The 2010 Brunellos are hitting the shelves of your favorite wine shop as you read this.
And while times are tight and many people don’t agree with spending a little extra money on a bottle of wine, for those of you who enjoy drinking it and are looking to make a sound investment decision in the wine world, all I can say is back up the truck and think Isabella Rossellini.
What is a Brunello di Montalcino?
It’s a red wine made from 100 percent Sangiovese grapes that are strictly grown in Montalcino.
Now Sangiovese is the grape of Tuscany, but like all things, location matters. Montalcino is a Tuscan city on a big hill so the land is very different than, say, in Siena, also in Tuscany, but 20 miles south and flatter.
So that makes the grapes very different. The Sangiovese grapes from Montalcino are browner, hence the name Brunello, which sort of translates to "little brown one."
And they also have thicker skins, which means they have more tannins, says Gary Fisch, owner of Gary’s Wine & Marketplace in New Jersey. (I recently got to talk to Gary recently about the 2010 Brunellos…you can listen here.)
Tannins are the stuff in wine that makes the middle of your tongue and the front part of your mouth feel dry, but you need them because they give the wine structure and help it age. The tannins will soften and that dry feeling will go away after the wine has been in the bottle for a few years. Hence the need for patience in the wine world.
Now to be a Brunello, the Italians have all these funky rules. The wine must be aged for at least four years (five for it to be a Riserva). Two of those years must be spent in oak, and the wine must be bottled at least four months prior to commercial release. Yada yada yada.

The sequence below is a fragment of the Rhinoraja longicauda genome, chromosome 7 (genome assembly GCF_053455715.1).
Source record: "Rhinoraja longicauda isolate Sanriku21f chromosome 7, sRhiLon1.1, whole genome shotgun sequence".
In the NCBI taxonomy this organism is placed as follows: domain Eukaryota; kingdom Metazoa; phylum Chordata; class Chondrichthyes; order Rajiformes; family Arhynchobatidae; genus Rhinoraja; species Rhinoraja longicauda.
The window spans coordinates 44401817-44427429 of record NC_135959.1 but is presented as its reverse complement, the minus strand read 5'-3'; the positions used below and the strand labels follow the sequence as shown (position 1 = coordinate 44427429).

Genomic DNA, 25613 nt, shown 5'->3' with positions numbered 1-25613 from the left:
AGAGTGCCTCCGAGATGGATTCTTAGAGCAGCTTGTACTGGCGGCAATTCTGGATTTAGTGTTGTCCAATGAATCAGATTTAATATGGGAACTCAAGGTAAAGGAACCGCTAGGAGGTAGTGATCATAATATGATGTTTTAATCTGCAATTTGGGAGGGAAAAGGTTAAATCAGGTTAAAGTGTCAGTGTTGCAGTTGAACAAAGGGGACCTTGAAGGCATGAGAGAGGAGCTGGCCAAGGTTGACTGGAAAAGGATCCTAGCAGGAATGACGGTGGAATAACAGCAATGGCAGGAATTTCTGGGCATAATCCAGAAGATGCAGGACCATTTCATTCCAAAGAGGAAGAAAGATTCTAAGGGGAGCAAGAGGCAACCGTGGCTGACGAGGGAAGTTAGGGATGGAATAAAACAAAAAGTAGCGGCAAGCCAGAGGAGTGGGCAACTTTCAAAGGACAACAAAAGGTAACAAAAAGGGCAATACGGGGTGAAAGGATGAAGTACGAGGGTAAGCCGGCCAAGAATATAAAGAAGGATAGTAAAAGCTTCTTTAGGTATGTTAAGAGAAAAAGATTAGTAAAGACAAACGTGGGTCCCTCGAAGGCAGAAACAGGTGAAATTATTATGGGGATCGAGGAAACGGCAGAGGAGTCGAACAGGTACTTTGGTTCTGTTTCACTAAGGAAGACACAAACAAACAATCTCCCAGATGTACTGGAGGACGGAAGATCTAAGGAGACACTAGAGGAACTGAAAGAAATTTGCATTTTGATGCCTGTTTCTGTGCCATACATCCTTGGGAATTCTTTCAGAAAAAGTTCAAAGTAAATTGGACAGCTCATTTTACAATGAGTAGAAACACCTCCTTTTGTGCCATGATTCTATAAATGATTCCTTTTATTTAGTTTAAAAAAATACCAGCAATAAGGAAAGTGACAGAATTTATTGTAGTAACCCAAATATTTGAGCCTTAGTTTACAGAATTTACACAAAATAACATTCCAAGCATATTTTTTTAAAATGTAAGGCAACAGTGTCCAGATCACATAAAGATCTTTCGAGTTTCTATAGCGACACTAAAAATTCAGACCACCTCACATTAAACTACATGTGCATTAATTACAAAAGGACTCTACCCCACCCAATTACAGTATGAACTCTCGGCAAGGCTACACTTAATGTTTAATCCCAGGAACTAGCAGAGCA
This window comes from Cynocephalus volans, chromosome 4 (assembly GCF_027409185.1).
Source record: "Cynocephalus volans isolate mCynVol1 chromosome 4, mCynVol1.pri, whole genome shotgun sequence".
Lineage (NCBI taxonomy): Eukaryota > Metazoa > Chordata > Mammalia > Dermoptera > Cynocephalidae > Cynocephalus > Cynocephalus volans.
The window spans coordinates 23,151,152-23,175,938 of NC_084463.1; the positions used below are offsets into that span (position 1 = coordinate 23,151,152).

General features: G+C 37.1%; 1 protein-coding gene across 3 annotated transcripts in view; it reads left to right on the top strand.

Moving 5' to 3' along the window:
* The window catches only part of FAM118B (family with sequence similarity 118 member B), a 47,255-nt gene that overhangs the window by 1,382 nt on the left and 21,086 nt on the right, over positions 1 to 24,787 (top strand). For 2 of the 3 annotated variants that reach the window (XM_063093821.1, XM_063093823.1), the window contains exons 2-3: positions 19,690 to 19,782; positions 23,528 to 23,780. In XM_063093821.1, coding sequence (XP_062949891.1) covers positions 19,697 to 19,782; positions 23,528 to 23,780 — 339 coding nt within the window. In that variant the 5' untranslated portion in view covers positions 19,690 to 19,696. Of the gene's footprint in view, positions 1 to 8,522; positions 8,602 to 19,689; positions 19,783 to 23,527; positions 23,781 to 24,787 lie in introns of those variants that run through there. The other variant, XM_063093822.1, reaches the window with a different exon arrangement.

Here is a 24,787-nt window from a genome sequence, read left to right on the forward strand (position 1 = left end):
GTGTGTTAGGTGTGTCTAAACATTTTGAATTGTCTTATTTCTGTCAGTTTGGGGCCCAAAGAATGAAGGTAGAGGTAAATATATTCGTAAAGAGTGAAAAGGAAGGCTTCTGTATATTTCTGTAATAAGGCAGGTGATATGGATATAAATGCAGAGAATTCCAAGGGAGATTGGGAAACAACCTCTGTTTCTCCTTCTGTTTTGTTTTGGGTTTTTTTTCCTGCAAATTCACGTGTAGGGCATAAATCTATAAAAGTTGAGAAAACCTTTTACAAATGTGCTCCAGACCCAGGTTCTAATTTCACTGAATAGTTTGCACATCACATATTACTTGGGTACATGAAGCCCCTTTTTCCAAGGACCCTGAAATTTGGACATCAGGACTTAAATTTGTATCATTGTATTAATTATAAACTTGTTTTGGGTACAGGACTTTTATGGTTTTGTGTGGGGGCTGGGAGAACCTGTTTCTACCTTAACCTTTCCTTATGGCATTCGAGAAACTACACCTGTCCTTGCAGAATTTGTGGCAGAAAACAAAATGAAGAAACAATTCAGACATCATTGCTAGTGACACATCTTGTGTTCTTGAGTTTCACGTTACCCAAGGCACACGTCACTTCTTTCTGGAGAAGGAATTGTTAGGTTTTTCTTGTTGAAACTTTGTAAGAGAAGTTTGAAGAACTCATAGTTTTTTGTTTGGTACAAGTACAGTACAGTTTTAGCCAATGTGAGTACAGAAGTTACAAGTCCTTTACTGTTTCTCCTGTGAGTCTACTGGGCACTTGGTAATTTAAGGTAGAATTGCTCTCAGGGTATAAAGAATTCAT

Well if it passes all those tests, the neck of the bottle will have a wrapper on it that says DOCG, which stands for “Denominazione di Origine Controllata e Garantita,” aka A+.
The result is a big red wine that’s going to go great with your steak. Yum.
But the Italians from Montalcino clearly had no intention of putting wine in a barrel for all that time and then being left with nothing to drink, says Chad Watkins, wine educator at Gary’s Wines. So they created the Rosso di Montalcino.
They use the same Sangiovese grapes from Montalcino – just not the best ones or the oldest ones -- and the rules for this wine are less stringent: it only has to age six months in oak and one year in total before being released.
So not only do they quickly have something to drink, but the Brunello producers can generate some cash flow while Rosso’s big brother gets to age. Genius.
Rossos are easy fruit-forward drinking wines. So pour one tonight.
But then why buy Big Brother Brunello now?
Because it is the Isabella Rosselini of wines – it will age so gracefully.
“The magical 2010 vintage is a gift from mother nature. We had ideal weather conditions over a long growing season and as a result, the grapes ripened perfectly, giving us rich, opulent Brunello wines that truly capture the purity and beauty of Sangiovese,” says Cristina Mariani-May, co-CEO of Banfi Vintners.
Even better, there’s tons of great bottles out there. It was such a star-kissed growing season, it was hard to screw it up.
And it’s really going to be even more fabulous in 10 years.
Now, buyer beware: “The market for 2010 Brunello di Montalcino has already reached a frenzy the likes of which I don't think I have ever seen,” warns says Antonio Galloni, founder of Vinous Media.
Much of that is because 2009 was a bit disappointing, so Brunello lovers are busting at the seams. So just be cautious of the pricing.
So what should you buy?
I asked Bruce Sanderson, Wine Spectator’s senior editor and tasting director, for a few of his picks:
1. Altesino, particularly its single-vineyard Montosoli,
2. Donatella Cinelli Colombini, Progetto Prime Donne (the only winery in Italy with an all-female staff )
3. Gaja, Pieve Santa Restituta, Sugarlille
But talk to the people at your favorite wine shop and find a few you like.
Then the put them away, store them properly and don’t look them!
Seriously – for about 10 years. And the good news is these wines will continue to develop for another 10 years after that, says Sanderson.
Must I again remind you of Isabella.